Tycoons make the Olympics their business

For the first time in Olympic history, Australia has launched a high-level networking program, called Business Club Australia, to leverage trade and investment opportunities during the games.

Announcing the program, Trade minister Mark Vaile said the program has already generated $400 million in new business and investment since the Games began.

The International Olympic Committee (IOC) believes this uniquely Australian business innovation will become a blueprint for future Olympic host nations. To capitalise on the program, Austrade is also opening an office in Athens for the 2004 Games and has appointed a Senior Trade Commissioner.

A feature of Business Club Australia is Trade Visitors 2000, which brings together high-level businesspeople to see first-hand Australia's technological and industrial capabilities. The Business Club, located at Darling Harbour, has a total global membership base of 13,639 and is growing at a rate of 100 members daily.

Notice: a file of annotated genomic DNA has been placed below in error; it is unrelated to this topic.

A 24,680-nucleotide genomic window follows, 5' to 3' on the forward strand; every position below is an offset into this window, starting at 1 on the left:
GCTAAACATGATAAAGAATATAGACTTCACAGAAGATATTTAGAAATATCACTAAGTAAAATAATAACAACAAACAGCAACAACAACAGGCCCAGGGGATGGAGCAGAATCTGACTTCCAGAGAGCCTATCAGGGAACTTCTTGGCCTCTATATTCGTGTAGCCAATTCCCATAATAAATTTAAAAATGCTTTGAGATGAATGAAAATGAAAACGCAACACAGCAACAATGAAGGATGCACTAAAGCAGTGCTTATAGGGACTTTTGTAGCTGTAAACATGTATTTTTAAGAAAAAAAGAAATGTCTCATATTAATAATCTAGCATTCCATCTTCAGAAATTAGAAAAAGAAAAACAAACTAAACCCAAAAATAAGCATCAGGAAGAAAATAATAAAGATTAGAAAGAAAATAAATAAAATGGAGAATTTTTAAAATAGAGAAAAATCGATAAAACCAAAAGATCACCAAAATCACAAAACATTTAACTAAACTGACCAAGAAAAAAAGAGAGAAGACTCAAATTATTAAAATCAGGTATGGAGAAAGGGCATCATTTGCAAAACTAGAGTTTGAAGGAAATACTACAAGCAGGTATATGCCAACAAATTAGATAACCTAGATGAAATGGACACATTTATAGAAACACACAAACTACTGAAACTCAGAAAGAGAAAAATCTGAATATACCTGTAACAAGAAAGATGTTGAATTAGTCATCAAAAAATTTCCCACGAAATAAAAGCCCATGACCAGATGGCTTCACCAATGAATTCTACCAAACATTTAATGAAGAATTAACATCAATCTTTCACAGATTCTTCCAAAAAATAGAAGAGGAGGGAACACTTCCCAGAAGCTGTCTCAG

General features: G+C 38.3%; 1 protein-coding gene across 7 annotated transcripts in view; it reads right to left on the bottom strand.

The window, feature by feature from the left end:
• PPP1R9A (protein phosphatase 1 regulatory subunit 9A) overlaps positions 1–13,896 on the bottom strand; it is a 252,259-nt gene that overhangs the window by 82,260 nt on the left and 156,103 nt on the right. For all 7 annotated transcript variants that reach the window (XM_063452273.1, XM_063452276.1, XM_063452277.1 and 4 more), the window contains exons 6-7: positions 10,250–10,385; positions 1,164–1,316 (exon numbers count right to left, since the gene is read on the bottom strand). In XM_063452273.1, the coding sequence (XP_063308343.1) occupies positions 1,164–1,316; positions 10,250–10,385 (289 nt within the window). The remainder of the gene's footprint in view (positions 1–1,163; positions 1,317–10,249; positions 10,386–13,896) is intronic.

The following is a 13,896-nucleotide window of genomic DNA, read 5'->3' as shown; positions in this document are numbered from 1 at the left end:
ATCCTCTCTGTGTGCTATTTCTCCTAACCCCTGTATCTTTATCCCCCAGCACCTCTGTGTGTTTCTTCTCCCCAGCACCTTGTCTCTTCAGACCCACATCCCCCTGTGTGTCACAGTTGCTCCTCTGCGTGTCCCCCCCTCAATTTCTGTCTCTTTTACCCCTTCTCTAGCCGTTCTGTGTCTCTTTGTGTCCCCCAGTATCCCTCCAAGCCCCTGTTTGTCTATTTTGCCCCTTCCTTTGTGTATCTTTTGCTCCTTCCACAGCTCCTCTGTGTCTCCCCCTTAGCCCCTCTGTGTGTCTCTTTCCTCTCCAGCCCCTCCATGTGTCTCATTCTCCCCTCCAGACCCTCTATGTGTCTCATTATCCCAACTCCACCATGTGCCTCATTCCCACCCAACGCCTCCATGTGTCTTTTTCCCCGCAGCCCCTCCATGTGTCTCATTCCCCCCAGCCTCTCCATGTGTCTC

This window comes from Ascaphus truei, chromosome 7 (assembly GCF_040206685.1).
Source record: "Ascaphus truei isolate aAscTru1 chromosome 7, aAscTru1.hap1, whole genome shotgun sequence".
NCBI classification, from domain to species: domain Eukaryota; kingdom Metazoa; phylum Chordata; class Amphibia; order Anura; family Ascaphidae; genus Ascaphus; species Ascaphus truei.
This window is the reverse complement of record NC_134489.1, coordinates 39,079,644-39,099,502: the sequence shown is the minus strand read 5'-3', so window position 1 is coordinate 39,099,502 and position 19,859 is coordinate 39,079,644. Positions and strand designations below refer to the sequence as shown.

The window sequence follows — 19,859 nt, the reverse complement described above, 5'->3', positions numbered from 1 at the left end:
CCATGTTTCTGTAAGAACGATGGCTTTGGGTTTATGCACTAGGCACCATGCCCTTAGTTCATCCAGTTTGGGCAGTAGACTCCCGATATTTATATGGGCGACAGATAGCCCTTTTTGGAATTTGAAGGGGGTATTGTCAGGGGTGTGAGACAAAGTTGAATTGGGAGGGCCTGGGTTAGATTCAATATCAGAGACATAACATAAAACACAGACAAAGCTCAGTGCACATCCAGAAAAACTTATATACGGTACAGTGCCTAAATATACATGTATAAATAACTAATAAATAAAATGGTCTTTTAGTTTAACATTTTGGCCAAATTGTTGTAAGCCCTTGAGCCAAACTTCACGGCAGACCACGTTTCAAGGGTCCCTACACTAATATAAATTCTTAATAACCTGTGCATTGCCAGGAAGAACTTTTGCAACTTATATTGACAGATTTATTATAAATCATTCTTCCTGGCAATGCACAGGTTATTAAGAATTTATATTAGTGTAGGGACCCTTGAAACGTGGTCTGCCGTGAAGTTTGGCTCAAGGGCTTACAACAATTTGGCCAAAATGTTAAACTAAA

Throughout the Games, 100 business events will be held at the real and virtual global networking club. An estimated 1,000 businesspeople a day from around the world are expected to use the club over the next three weeks.

Vaile said the business community could not become complacent in the face of challenges posed by the information age and Australia had to position itself for the new economy.

He said Australia is the second largest IT&T market in the Asia-Pacific after Japan. "Over the past two years growth in the number of houses with internet access has more than doubled and young people in Australia are major adopters of new technology with 82 per cent accessing the net."

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